by Rab Bruce’s Spider

Comments by Tory MSPs on social media often garner ribald replies. One retort often aimed at them is that most of them have never actually won an election and are only at Holyrood by virtue of being on the List and gaining a seat thanks to the workings of the D’Honte voting system. While this taunt is perfectly accurate, it is one people really should stop using, and here’s my argument why.

The D’Honte system, combining some First Past The Post elements with proportional voting electing List MSPs has its faults, but all Parties are bound by its rules and all Parties have List MSPs at Holyrood. While the Tories may have a higher proportion than other Parties, this is no reason to go pointing the finger at them for being elected using the same system which has elected Labour, Lib Dem, Green and SNP MSPs.

In any case, what alternative system would you propose we use to make sure that only people who have won elections are seen at Holyrood? This line of argument implies that you’d prefer FPTP which, as everyone should know by now, is a very biased, unfair and unrepresentative system. It also tends to lead to two-Party dominance such as we’ve seen in Westminster and in the USA. No, we really don’t want FPTP elections to the Scottish Parliament, do we?

But the other alternative is to go with fully Proportional Representation. This is quite normal in many other countries, but it means that every elected politician would be a List MSP. Where does your taunting go then?

And is there really a problem with List MSPs? Let’s face it, most voters don’t vote for an individual to represent them, they vote for the Party based on the leader. This is why the Tories managed to get away with the absurd campaign which told people to vote for Ruth Davidson’s Party in the General Election when she wasn’t even standing for election. The ploy worked, though, because the media hyped the Colonel up so much, allowing the Tories to gain seats because voters voted for the Party rather than the individuals who were standing in the various constituencies. Nobody bothered about those individual candidates, they voted for a person they mistakenly believed was the leader. As things have turned out, of course, the Colonel has shown that she has absolutely no influence over “her" MPs at all; they simply do as they are told by the Whips in Westminster.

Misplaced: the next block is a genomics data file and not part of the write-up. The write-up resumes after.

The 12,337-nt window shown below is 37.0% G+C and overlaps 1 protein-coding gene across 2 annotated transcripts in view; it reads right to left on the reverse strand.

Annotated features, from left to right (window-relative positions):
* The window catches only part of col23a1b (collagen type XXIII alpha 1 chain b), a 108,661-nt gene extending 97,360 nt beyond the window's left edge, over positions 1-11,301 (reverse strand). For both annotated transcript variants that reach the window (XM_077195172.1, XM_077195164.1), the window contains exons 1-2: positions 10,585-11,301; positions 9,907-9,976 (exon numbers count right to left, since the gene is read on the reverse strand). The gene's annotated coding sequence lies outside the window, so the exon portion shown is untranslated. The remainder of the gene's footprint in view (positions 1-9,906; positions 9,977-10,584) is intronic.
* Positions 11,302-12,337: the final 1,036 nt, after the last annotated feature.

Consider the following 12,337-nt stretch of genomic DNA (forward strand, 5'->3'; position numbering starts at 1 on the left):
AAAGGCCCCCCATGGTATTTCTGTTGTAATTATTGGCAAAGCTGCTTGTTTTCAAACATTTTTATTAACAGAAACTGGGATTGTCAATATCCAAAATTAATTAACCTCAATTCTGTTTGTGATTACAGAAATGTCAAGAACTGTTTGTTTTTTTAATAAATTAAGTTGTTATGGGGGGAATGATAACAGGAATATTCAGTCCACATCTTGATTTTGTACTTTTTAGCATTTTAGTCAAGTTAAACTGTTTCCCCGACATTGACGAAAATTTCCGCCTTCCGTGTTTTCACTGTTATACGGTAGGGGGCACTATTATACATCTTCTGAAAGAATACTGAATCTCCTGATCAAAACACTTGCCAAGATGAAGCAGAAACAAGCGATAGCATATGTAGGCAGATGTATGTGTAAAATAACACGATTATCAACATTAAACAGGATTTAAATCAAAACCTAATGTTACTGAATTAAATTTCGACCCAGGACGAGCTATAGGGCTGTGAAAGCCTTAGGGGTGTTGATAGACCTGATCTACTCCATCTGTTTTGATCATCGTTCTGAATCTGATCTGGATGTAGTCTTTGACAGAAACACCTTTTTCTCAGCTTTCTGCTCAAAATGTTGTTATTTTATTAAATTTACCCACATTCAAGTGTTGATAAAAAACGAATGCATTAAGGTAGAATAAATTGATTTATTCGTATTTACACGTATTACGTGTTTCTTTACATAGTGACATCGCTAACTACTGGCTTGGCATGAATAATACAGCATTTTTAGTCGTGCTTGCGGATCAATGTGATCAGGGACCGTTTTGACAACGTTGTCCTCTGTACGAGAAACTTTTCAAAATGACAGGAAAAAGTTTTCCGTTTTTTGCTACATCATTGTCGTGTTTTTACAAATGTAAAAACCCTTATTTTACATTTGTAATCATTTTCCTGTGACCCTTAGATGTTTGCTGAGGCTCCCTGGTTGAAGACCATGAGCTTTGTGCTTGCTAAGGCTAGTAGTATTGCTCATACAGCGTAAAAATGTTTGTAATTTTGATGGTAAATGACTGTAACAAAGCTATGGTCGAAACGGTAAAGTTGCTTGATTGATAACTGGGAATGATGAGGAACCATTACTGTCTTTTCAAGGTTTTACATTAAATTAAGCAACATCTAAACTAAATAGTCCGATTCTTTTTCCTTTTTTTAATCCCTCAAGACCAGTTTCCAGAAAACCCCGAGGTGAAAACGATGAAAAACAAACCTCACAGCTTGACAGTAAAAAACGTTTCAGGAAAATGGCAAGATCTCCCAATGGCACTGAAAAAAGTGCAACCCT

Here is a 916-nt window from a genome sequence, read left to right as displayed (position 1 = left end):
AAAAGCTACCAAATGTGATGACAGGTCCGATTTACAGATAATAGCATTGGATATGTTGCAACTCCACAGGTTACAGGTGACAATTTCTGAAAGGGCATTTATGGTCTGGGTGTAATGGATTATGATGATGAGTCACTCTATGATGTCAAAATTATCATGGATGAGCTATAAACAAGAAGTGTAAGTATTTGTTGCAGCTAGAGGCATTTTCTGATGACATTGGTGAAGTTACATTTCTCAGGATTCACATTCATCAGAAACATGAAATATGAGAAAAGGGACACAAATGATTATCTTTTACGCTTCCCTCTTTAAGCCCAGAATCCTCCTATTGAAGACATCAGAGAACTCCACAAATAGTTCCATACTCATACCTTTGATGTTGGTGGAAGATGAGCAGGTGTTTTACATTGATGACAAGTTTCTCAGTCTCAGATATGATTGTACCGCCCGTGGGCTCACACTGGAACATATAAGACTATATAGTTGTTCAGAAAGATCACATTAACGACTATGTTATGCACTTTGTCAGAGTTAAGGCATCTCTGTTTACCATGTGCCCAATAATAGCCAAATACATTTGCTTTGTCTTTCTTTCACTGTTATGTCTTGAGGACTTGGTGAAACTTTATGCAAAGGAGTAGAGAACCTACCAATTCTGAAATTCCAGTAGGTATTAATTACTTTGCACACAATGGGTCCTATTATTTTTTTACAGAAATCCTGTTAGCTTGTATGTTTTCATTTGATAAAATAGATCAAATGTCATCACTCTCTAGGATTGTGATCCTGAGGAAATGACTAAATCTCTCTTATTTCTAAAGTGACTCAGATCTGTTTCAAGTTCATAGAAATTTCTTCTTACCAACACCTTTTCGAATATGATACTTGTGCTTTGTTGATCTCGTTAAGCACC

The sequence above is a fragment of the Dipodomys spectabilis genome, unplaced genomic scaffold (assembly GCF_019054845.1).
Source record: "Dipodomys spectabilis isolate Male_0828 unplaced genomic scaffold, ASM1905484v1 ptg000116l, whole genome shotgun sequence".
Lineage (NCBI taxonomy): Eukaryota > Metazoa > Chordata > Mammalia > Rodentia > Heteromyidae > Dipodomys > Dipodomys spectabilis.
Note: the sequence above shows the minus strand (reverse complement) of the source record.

But, getting back to Holyrood, some people argue that nobody should be allowed to be elected to the Scottish Parliament as a List MSP more than once or twice. This, they argue, would remove freeloaders who dare not stand in a head to head election and whose competence is questionable. Now, I’ve already pointed out the unfairness of head to head elections for parliamentary bodies, but should we limit the number of times a person can stand as a List MSP?

On the face of it, this seems a very reasonable suggestion but, after some reflection on this, I think any restriction could create more problems than it solves. It may well get rid of some annoying characters, but they could well be replaced by people of even less ability – hard as that may be to believe. But look, for example at how the Tories are finding it necessary to retain councillors who have made openly racist or homophobic comments because they can’t find anyone else to represent them. By limiting the number of times an individual can stand, you run the risk of standards being lowered even further. Let’s face it, the barrel is being scraped already. It may be hard to believe, but the List MSPs representing the Tories at Holyrood are the best they have available. If we bar them from standing for re-election, who knows what calibre of candidate we might see in the future?

The final point on this is that changing the voting system is no guarantee that a better quality of politician would emerge. Look at Westminster, for example, to see how braying schoolboy antics are the order of the day. And look, especially, at the 13 Tory MPs who were elected to Westminster under the FPTP system. They have displayed dazzling ineptitude in their short time there despite having won head to head elections.

So please let’s not use being a List MSP as any sort of derogatory comment. It’s a cheap and easy shot, but we should be criticising poor MSPs for their performances, not for being elected under the PR format of the List. Head to head elections are fine if you win, but a proportional voting system is much more representative of the wishes of all the voters. What we need is a better quality of politician, not a different way of electing them.